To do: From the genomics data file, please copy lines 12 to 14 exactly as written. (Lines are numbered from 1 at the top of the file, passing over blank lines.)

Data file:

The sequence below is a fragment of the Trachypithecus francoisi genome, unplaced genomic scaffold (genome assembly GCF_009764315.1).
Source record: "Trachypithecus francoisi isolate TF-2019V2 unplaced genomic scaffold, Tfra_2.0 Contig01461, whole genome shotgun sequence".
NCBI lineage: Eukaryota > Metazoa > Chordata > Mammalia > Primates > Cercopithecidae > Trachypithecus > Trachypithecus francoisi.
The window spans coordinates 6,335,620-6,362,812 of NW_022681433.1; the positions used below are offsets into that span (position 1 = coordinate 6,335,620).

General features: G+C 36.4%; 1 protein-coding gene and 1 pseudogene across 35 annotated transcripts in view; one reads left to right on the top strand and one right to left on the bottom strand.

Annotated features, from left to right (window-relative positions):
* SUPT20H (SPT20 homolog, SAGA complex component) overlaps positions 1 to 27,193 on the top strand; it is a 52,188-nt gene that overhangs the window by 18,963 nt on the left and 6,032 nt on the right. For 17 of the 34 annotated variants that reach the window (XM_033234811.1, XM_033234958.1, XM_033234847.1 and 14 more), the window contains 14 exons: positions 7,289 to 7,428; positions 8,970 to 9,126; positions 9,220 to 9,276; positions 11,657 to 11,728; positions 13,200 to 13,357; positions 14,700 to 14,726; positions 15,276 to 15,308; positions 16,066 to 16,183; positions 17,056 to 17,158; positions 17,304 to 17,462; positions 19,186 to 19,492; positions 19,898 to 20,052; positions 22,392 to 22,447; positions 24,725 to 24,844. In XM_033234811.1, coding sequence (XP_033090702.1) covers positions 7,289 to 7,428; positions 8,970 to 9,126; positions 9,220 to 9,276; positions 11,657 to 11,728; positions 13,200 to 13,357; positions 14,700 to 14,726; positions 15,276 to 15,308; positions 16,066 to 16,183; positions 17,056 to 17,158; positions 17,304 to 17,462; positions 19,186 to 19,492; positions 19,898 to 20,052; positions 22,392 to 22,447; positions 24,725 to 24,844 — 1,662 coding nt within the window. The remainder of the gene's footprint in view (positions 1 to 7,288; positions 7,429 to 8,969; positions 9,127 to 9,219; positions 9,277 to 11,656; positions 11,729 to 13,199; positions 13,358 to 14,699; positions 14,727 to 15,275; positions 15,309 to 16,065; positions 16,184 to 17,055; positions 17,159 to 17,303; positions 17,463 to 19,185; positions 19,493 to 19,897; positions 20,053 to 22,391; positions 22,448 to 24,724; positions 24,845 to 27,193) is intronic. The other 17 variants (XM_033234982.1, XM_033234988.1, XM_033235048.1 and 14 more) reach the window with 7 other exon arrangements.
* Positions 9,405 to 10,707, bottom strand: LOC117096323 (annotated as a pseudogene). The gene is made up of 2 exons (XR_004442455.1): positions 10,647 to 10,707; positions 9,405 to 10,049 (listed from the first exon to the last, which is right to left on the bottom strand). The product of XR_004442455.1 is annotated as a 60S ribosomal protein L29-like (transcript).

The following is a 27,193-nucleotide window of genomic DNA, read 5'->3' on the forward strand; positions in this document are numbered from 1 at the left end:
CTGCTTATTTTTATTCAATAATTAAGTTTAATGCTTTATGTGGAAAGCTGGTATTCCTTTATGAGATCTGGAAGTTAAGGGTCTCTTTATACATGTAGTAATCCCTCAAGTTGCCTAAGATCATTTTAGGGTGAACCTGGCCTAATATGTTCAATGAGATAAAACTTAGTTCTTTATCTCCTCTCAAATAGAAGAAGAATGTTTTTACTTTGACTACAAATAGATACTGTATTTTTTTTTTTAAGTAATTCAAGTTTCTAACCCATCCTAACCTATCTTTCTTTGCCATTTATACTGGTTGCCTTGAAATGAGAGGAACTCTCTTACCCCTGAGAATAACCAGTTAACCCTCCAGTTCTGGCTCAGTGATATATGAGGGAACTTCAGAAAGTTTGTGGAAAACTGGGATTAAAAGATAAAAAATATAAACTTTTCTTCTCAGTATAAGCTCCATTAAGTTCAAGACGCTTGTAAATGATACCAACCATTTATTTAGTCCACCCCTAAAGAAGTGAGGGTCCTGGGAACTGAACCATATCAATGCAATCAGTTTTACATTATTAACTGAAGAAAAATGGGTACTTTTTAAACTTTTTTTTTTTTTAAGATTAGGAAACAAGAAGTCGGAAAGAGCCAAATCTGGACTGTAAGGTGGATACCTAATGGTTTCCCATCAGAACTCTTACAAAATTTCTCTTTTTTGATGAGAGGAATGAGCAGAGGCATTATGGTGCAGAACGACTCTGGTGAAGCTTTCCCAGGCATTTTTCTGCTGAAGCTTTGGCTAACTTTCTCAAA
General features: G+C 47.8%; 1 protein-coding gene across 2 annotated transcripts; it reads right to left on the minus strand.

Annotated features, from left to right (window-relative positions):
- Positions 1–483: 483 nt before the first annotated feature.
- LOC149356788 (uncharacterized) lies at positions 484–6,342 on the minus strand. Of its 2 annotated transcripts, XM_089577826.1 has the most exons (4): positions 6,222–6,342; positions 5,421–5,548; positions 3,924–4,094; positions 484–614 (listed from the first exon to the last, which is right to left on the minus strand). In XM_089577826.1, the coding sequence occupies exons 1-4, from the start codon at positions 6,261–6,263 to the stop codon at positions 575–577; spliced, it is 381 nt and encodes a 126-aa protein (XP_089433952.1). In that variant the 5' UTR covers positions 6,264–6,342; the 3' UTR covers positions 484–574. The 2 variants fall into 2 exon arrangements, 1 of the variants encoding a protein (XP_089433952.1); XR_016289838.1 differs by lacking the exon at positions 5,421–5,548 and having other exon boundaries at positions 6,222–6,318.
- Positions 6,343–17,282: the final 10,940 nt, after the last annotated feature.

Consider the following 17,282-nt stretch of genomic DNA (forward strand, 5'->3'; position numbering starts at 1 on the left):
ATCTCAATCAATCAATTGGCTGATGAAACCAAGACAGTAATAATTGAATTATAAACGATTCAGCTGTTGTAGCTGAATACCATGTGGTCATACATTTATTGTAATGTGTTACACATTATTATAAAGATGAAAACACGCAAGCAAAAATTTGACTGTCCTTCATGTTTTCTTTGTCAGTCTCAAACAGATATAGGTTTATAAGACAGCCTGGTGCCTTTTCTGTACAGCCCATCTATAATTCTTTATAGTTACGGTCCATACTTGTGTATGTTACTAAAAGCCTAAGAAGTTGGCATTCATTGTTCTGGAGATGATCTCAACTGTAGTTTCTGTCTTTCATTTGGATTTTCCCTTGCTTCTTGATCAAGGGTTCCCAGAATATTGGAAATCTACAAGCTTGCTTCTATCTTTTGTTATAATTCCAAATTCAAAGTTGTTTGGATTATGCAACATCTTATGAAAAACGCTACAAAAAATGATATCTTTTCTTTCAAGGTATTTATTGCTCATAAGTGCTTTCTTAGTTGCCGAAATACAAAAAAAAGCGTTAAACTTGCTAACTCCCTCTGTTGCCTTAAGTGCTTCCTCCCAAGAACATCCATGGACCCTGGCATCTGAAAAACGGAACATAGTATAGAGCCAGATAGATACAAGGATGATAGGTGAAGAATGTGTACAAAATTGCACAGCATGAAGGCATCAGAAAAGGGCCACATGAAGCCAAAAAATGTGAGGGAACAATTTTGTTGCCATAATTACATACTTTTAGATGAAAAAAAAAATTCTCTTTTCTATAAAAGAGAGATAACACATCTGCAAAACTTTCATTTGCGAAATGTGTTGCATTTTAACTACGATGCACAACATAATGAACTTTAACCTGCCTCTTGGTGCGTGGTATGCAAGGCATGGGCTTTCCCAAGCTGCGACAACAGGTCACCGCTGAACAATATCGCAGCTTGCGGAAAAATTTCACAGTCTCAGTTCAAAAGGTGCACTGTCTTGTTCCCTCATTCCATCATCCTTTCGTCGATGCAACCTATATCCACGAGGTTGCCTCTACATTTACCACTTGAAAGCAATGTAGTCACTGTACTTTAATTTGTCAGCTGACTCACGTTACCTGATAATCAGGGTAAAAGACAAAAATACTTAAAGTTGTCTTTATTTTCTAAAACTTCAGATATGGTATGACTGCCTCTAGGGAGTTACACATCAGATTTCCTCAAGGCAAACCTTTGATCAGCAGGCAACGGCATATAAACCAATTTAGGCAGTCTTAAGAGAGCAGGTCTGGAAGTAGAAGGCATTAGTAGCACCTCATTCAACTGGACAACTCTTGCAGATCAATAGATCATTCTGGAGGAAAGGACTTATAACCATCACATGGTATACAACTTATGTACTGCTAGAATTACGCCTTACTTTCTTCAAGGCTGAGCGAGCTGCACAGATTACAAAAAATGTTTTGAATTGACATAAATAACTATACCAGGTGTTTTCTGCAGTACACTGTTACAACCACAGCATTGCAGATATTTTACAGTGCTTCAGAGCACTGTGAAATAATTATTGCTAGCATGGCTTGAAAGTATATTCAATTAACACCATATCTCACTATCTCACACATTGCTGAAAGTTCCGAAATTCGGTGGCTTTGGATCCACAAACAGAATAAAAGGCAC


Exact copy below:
Annotated features, from left to right (window-relative positions):
- Positions 1–483: 483 nt before the first annotated feature.
- LOC149356788 (uncharacterized) lies at positions 484–6,342 on the minus strand. Of its 2 annotated transcripts, XM_089577826.1 has the most exons (4): positions 6,222–6,342; positions 5,421–5,548; positions 3,924–4,094; positions 484–614 (listed from the first exon to the last, which is right to left on the minus strand). In XM_089577826.1, the coding sequence occupies exons 1-4, from the start codon at positions 6,261–6,263 to the stop codon at positions 575–577; spliced, it is 381 nt and encodes a 126-aa protein (XP_089433952.1). In that variant the 5' UTR covers positions 6,264–6,342; the 3' UTR covers positions 484–574. The 2 variants fall into 2 exon arrangements, 1 of the variants encoding a protein (XP_089433952.1); XR_016289838.1 differs by lacking the exon at positions 5,421–5,548 and having other exon boundaries at positions 6,222–6,318.